9. Brad Brad says:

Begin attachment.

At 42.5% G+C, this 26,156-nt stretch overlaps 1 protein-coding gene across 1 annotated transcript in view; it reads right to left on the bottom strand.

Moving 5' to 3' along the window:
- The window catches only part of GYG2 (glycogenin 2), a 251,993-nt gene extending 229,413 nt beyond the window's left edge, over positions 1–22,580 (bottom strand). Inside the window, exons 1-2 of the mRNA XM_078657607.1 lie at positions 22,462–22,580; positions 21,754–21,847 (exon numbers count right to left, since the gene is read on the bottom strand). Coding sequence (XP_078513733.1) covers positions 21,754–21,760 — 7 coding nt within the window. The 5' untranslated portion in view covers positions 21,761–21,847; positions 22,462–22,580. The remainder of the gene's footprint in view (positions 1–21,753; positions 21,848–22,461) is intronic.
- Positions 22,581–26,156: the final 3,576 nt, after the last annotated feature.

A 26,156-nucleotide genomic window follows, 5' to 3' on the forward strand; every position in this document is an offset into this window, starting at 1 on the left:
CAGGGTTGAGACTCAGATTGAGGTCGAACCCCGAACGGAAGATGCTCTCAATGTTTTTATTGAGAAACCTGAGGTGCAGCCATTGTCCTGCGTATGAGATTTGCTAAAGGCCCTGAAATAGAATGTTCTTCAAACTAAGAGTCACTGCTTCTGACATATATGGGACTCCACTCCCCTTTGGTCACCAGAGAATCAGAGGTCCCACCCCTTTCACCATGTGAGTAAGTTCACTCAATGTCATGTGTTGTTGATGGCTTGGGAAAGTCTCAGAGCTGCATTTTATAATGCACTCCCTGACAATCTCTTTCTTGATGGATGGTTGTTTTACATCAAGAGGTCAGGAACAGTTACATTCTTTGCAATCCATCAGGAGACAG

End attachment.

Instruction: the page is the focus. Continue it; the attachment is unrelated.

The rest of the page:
WARNING This review probably contains some but not many spoilers so you may not want to read this if you haven’t read Perdido Street Station yet This review also contains plenty of vulgarity Please don't read this if you do not want to see the f and other words ThanksMe reading my review I decided to read this on SoundCloud since BirdBrian has turned me into a recorded voice madman You can listen right here if you'd likeI fucking hate moths Seriously I hate them They freak me out You know how Indiana Jones hates snakes? That's how I hate moths I hate them so much that the disdain and fear extends to butterflies I actually made a little girl cry when I was surprised by a butterfly and crushed it between the sole of my shoe and concrete although I've never been sure if she cried because I suished the moth or because I let loose with the sanguine battle cry DIE FUCKERMoths and butterflies are frightening fucking horrible unholy unnatural freaks of fucking nature I sense you wondering why I feel this way Well I'll tell you When I was sixteen years old I walked out of my bedroom on a Friday night and headed for what I thought was a DD marathon Somewhere upstairs my Dad heard my bedroom door closing and yelled down Turn off the light Even back then he was a stickler for energy conservation but that had everything to do with being a cheap bastard and nothing to do with the environment I heard him but I ignored him My friend Pat was honking for me outside I had a pack full of DD gear and I was in a hurry I was up the stairs in my shoes and out the door before anyone could say anything Now I had this fucking bizarre bedroom window You see I was and am the lightest sleeper the world has ever seen even now I have double blacked windows wear a black eye mask and 33 decibels ear plugs and I still wake up at even the slightest shift in the air and to try and buy me some sleep without hurting the aesthetic of our home a far important concern for my Mom than combating my insomnia my Dad installed a blind whose efficacy reuired the removal of my window screen That meant that when my window was open in the summer which it was the night I was out DDing my room was open to all creatures great and small mostly small So somewhere between the time I left and the time I came home my Dad came downstairs to make sure I'd turned off my light He opened my door reached for the light switch turned off the lights closed the door and went off to bed himself but not before the light had attracted some fuzzy beige fluttering dusty fucking creatures That night we didn't play DD Nope that night we ate some mushrooms My first time on hallucinogens And what did I do? I invited the creatures of the night into my room At around 4 am I found myself back at home on the downturn of my trip I needed to get to my room put on some chill out music and a soft light and just let my cozy room ease me back to reality I opened my door closed it flipped on the light switch and was fucking bombarded by HUNDREDS of mothsI fucking lost it I grabbed my suash racket and started killing while I screamed and swore and trashed my room There were probably only about a dozen moths in my room but those shrooms did their job and I spent the rest of that long morning obsessing about fluttering wings and the claustrophobic feeling of moth dust and guts settling on my skin in much the same way that dreamshit settles on the minds of sleeping New Crobuzoners I am sure that you’ve figured out why I related this story nowWhen I first read Perdido Street Station I was enjoying Isaac Dan der Grimnebulin’s search for crisis energy well enough The beauty of China Miéville’s prose and the complexity of New Crobuzon made Isaac’s rather pedestrian uest tale whose goal was providing Yagharek the exiled wingless Garuda a way to fly again a compelling read Then came the blindside of the Slake Moths and my enjoyment was transformed into absolute horror keep the lights on late at night horror stomp all fluttering insects into the pavement horror fucking shit my pants at night from nightmares horror Miéville dumped the uest and changed the plot and raised the stakes shifting the tale unexpectedly and fundamentally and that coupled with the horror of the Slake Moths made me a passionate believer in his writingFor me the Slake Moths are the most terrifying creation in literature Now I know that much of that is the psychology of my good trip gone bad but when one considers all of my inadvertent personal subtext that Mieville’s Slake Moths feed on fear and induce fear through their droppings that their shit is sold as an hallucinogenic drug that they suck the minds of their victims dry with an interdimensional tongue well I hope my passion for the Slake Moths will be forgivenBut then I know that my love for Perdido Street Station goes far beyond my drug induced psychosis China Miéville’s writing bursts with sensuality intelligence politics social commentary fierce creativity and a thirst for life that is unparalleled And those are just some of the reasons his fans love himFor me however my loathing of the order lepidoptra means that Perdido Street Station must and will remain my favourite Miéville and Slake Moths will continue to excite and haunt the recesses of my mind until I die